Whatever it takes, check what’s right, arrange the right person to do it, and then get things documented correctly.

3. Keeping Things Under Review

There’s good news and bad news when it comes to things being updated.

The bad is that it does need doing, roughly every year, and may require a new risk assessment etc., where needed.

The good news is that it doesn’t haven’t to be as complicated as you might think. Even the main Water Risk Assessment doesn’t even need re-doing for the sake of it – so long as nothing has changed and you’ve noted as so.

Whatever you’re doing, make sure you have a written note of this and the rationale behind it.

4. The Right People in Place

It would help if you made sure the right people were doing the right job.

The main ones will be a suitable contractor for the primary maintenance, checks, and repairs – the other a consultant or risk assessor for the initial risk assessment or audit afterwards. Make sure these are suitably qualified, experienced and vetted.

On a more practical level, there will be many day-to-day things like the tap-testing that any others can do, maybe a property manager or another contractor on a regular visit, or even an occupier or landlord.

Just make sure they’re clear on what they’re doing, have been shown how to do so correctly, and then document when each is done.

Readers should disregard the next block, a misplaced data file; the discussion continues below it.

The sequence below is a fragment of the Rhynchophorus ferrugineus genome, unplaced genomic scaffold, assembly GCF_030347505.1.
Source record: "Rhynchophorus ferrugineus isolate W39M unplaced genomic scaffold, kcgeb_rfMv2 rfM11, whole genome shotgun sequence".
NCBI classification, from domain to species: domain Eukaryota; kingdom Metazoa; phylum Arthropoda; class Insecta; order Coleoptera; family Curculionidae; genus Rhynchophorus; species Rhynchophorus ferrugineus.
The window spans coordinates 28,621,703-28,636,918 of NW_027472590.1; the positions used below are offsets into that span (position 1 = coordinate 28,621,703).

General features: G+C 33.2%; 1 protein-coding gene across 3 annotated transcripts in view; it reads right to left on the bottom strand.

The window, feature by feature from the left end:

5. Weekly Tap Testing

A good bread-and-butter test for taps that don’t get used that often – turn them on for a few minutes to allow running water.

This is to stop water stagnating and increasing the risk of legionella.

Once you know which taps need doing, possibly different ones in rotation and more unusual ones like hidden cleaner’s sinks and shower points, make sure these are recorded okay.

You can click here to see our generic water temperature testing checklist.

6. Monthly Temperature Testing

The other mainstream check is the temperature of running water monthly for two purposes – firstly, to make sure cold water is cold enough, and secondly, that hot water is hot enough.

You’ll need a suitable thermometer to hold under each running tap and record these minimum and maximum levels, and as with tap-testing, make sure the right ones are included and documented.

To help keep these right, make sure the temperature settings on the boiler or heater are not tampered with without the go-ahead.

You can download a monthly temperature summary by clicking here.

7. The Dreaded De-Scaling

This can crop up with showerheads where limescale can build up over time.

Plus, you can see the build-up on taps in sinks over time that needs descaling. 

A good dose of the suitable substance in water for them to soak in should do the trick (remember to record accordingly); otherwise, you might be able to disable such outlets to mean descaling is not needed.